Historically, if you wanted to do good in the world, you gave a tax-deductible donation to a charity or volunteered your time with a non-proﬁt. If you wanted to make money, you worked 24/7 in a corporate role or launched a business with low overheads, high margins and very little regard for your social conscience. To date, entrepreneurs have been faced with a false choice of doing good or making money, but why can't you do both? Why can't you create a business that contributes to the social good and turns a proﬁt as well? Why can't business be created that are driven by their values, delivering value to their stakeholders and exchanging values with those stakeholders to ensure sustainability? The answer is you can. It is possible to build an enterprise that does both, one that bridges the worlds of "doing good" and "turning a proﬁt."
The excess of the 90ʼs, the changing state of our world and the fragility of the global economy has seen a huge shift towards the creation of businesses that are able to attack the challenges of poverty, education, environment and health in innovative and sustainable ways. A new era of social entrepreneurship has been born. It had to be. Entrepreneurs interested in social innovation are developing well thought-out solutions to the world's problems and using sophisticated business practices to ensure their proﬁtability as well. From turning businesses into B corporations (the highest standard for socially responsible businesses) to creating enterprises that bring value to the lives of their stakeholders through the product they create as well as the proﬁt they deliver, social enterprises are growing in number and size.
Enterprises such as One Lemon and Yellow Leaf Hammocks are prime examples of sustainable businesses that bring value to the world. Both these businesses are able to attack the challenges of poverty, education, environment and health in innovative and sustainable ways. One Lemon is a textile company that sources their products through a non-proﬁt in India that employs 500 women. The women hand-embroider the goods from home, enabling them to earn a living and take care of their children. This enables their children to go to school, addressing systemic issues of education. One Lemon contributes to a model that empowers women, children and over time an entire community.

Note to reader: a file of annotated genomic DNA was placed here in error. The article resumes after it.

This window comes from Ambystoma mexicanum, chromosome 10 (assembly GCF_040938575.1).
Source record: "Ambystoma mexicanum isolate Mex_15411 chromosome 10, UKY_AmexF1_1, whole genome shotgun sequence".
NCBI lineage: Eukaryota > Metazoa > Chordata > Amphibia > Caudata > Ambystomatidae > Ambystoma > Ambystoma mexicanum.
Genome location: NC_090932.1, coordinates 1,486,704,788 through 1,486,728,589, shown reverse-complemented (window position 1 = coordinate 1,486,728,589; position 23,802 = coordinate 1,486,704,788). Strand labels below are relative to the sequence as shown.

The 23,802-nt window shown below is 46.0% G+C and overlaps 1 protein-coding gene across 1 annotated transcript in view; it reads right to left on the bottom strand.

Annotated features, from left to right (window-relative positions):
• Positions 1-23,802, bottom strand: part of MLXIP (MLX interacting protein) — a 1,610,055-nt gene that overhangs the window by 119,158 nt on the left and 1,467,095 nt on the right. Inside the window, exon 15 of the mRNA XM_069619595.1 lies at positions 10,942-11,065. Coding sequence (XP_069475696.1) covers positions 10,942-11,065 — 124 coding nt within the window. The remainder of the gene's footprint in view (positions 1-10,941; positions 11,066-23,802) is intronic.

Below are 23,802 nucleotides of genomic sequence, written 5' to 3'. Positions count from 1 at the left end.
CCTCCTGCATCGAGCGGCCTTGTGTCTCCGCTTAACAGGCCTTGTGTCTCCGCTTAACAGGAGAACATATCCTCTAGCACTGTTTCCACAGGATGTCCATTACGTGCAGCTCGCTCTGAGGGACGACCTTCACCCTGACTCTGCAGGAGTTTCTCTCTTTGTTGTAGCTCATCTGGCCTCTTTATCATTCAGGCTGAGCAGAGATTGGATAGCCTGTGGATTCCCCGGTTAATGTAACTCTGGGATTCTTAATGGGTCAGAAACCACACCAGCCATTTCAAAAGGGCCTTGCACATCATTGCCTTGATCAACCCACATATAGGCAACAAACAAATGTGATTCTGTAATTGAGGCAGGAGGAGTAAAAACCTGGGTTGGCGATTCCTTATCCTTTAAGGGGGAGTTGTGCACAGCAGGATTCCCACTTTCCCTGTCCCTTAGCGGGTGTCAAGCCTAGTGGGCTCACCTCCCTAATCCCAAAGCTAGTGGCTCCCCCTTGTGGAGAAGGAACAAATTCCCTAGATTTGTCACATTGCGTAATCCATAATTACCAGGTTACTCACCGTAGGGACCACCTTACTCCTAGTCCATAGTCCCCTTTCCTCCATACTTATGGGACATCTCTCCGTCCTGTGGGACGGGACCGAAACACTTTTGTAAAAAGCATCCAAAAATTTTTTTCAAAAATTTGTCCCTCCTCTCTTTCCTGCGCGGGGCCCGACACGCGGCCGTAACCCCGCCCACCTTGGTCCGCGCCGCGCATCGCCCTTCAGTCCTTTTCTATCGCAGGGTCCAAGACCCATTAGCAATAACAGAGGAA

Similarly, Yellow Leaf Hammocks provides support and sustainability to a Hill Tribe in Thailand that was almost decimated by deforestation and disease by selling hand-woven hammocks. Yellow Leaf employed sophisticated business practices such as comprehensive business planning, competitor analysis, sales research and crowd-funding to launch the business and make it sustainable. From making just one hammock a weaver can earn what they and their entire family would earn in a month clearing forestland. This income also enables their children who formerly would be working next to them, to go to school and get an education. These enterprises are prime examples of how entrepreneurs can rethink the corporate landscape and make a difference in the world whilst also turning a proﬁt.
Alexandra Pyke is a Business Development and Investment partner at the ITO Partnership and hosted an event called "A New Way to Build Women Creating 21st Century Social Enterprise" on June 18, 2012 during S.H.E. Summit Week. S.H.E. Summit Week, taking place June 18-24, is New York City's first "women's week," with 35+ events designed for, by and about women to inspire each other in work, life & everything in between. For more information or to purchase tickets, visit shesummitweek.com.